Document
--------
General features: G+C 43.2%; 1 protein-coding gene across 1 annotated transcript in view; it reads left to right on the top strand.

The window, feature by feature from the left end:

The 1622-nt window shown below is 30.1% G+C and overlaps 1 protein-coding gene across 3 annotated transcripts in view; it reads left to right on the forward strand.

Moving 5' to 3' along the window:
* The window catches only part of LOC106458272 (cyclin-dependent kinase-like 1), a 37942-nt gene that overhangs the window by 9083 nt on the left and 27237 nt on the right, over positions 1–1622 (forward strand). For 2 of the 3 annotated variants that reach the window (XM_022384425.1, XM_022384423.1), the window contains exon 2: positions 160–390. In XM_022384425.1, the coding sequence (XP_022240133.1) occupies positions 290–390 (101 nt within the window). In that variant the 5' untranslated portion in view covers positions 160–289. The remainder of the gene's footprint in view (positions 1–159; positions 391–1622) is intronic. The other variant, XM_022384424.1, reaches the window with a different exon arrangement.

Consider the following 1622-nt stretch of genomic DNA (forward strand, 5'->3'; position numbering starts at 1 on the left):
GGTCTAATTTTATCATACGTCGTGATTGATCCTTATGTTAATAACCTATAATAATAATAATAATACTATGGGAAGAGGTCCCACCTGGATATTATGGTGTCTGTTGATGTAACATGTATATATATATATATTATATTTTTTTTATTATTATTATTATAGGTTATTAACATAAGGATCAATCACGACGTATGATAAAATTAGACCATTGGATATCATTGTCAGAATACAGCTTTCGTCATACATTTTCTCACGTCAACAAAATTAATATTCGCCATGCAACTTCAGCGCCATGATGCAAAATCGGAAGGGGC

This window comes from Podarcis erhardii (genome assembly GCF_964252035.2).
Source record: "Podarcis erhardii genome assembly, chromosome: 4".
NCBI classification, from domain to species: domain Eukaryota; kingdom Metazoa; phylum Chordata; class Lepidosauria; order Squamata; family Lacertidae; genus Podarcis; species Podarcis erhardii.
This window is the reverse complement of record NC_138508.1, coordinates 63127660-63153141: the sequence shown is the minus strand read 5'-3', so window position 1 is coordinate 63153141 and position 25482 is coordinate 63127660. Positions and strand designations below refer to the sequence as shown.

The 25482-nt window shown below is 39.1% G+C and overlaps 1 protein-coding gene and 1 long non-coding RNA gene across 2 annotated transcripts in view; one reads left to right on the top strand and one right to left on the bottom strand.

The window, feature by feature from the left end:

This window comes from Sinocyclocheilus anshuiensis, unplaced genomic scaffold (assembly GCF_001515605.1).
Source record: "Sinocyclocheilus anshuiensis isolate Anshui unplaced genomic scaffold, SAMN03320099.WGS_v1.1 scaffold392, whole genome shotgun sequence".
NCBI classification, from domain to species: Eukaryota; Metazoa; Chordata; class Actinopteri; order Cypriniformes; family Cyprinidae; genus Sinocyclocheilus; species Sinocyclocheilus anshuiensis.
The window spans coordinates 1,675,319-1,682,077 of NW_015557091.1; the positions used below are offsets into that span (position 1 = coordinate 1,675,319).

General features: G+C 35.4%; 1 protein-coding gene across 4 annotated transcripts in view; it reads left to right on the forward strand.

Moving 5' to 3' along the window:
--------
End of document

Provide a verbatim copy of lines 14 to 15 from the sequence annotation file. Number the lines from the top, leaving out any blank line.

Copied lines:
This window comes from Sinocyclocheilus anshuiensis, unplaced genomic scaffold (assembly GCF_001515605.1).
Source record: "Sinocyclocheilus anshuiensis isolate Anshui unplaced genomic scaffold, SAMN03320099.WGS_v1.1 scaffold392, whole genome shotgun sequence".